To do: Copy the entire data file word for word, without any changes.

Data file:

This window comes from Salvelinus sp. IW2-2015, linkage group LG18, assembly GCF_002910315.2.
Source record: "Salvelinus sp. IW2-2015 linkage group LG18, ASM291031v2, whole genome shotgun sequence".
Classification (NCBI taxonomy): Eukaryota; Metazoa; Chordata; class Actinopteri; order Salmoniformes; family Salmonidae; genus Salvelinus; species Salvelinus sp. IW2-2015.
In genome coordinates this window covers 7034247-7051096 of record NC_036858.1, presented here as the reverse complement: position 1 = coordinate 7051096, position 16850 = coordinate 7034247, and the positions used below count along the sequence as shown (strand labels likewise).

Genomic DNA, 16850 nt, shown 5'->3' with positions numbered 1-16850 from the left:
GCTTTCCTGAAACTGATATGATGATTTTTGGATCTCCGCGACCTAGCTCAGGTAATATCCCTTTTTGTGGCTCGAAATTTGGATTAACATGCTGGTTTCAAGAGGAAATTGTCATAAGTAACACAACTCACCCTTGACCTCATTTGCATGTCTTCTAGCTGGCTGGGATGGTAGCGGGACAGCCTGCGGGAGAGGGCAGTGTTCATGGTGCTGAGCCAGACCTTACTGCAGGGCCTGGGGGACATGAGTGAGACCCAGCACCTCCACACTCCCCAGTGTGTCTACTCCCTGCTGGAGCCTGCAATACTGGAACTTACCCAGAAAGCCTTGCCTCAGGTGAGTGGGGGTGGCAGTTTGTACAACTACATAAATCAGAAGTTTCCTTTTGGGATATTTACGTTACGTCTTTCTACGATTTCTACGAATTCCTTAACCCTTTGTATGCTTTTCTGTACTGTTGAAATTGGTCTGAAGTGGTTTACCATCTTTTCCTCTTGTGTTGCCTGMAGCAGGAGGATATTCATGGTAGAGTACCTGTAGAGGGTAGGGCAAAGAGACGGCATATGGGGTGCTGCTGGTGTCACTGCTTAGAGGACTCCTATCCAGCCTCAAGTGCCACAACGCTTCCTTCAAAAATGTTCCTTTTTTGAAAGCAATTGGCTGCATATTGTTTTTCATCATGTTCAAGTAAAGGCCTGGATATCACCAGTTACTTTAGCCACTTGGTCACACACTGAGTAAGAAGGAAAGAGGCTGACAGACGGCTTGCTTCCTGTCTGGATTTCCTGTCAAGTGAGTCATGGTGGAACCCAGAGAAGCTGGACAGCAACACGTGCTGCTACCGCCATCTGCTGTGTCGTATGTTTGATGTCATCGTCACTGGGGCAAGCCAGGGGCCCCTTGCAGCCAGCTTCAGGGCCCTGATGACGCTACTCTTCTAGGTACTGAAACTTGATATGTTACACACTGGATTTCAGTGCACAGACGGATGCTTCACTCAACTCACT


This window comes from Salvelinus sp. IW2-2015, linkage group LG18, assembly GCF_002910315.2.
Source record: "Salvelinus sp. IW2-2015 linkage group LG18, ASM291031v2, whole genome shotgun sequence".
Classification (NCBI taxonomy): Eukaryota; Metazoa; Chordata; class Actinopteri; order Salmoniformes; family Salmonidae; genus Salvelinus; species Salvelinus sp. IW2-2015.
In genome coordinates this window covers 7034247-7051096 of record NC_036858.1, presented here as the reverse complement: position 1 = coordinate 7051096, position 16850 = coordinate 7034247, and the positions used below count along the sequence as shown (strand labels likewise).

Genomic DNA, 16850 nt, shown 5'->3' with positions numbered 1-16850 from the left:
GCTTTCCTGAAACTGATATGATGATTTTTGGATCTCCGCGACCTAGCTCAGGTAATATCCCTTTTTGTGGCTCGAAATTTGGATTAACATGCTGGTTTCAAGAGGAAATTGTCATAAGTAACACAACTCACCCTTGACCTCATTTGCATGTCTTCTAGCTGGCTGGGATGGTAGCGGGACAGCCTGCGGGAGAGGGCAGTGTTCATGGTGCTGAGCCAGACCTTACTGCAGGGCCTGGGGGACATGAGTGAGACCCAGCACCTCCACACTCCCCAGTGTGTCTACTCCCTGCTGGAGCCTGCAATACTGGAACTTACCCAGAAAGCCTTGCCTCAGGTGAGTGGGGGTGGCAGTTTGTACAACTACATAAATCAGAAGTTTCCTTTTGGGATATTTACGTTACGTCTTTCTACGATTTCTACGAATTCCTTAACCCTTTGTATGCTTTTCTGTACTGTTGAAATTGGTCTGAAGTGGTTTACCATCTTTTCCTCTTGTGTTGCCTGMAGCAGGAGGATATTCATGGTAGAGTACCTGTAGAGGGTAGGGCAAAGAGACGGCATATGGGGTGCTGCTGGTGTCACTGCTTAGAGGACTCCTATCCAGCCTCAAGTGCCACAACGCTTCCTTCAAAAATGTTCCTTTTTTGAAAGCAATTGGCTGCATATTGTTTTTCATCATGTTCAAGTAAAGGCCTGGATATCACCAGTTACTTTAGCCACTTGGTCACACACTGAGTAAGAAGGAAAGAGGCTGACAGACGGCTTGCTTCCTGTCTGGATTTCCTGTCAAGTGAGTCATGGTGGAACCCAGAGAAGCTGGACAGCAACACGTGCTGCTACCGCCATCTGCTGTGTCGTATGTTTGATGTCATCGTCACTGGGGCAAGCCAGGGGCCCCTTGCAGCCAGCTTCAGGGCCCTGATGACGCTACTCTTCTAGGTACTGAAACTTGATATGTTACACACTGGATTTCAGTGCACAGACGGATGCTTCACTCAACTCACT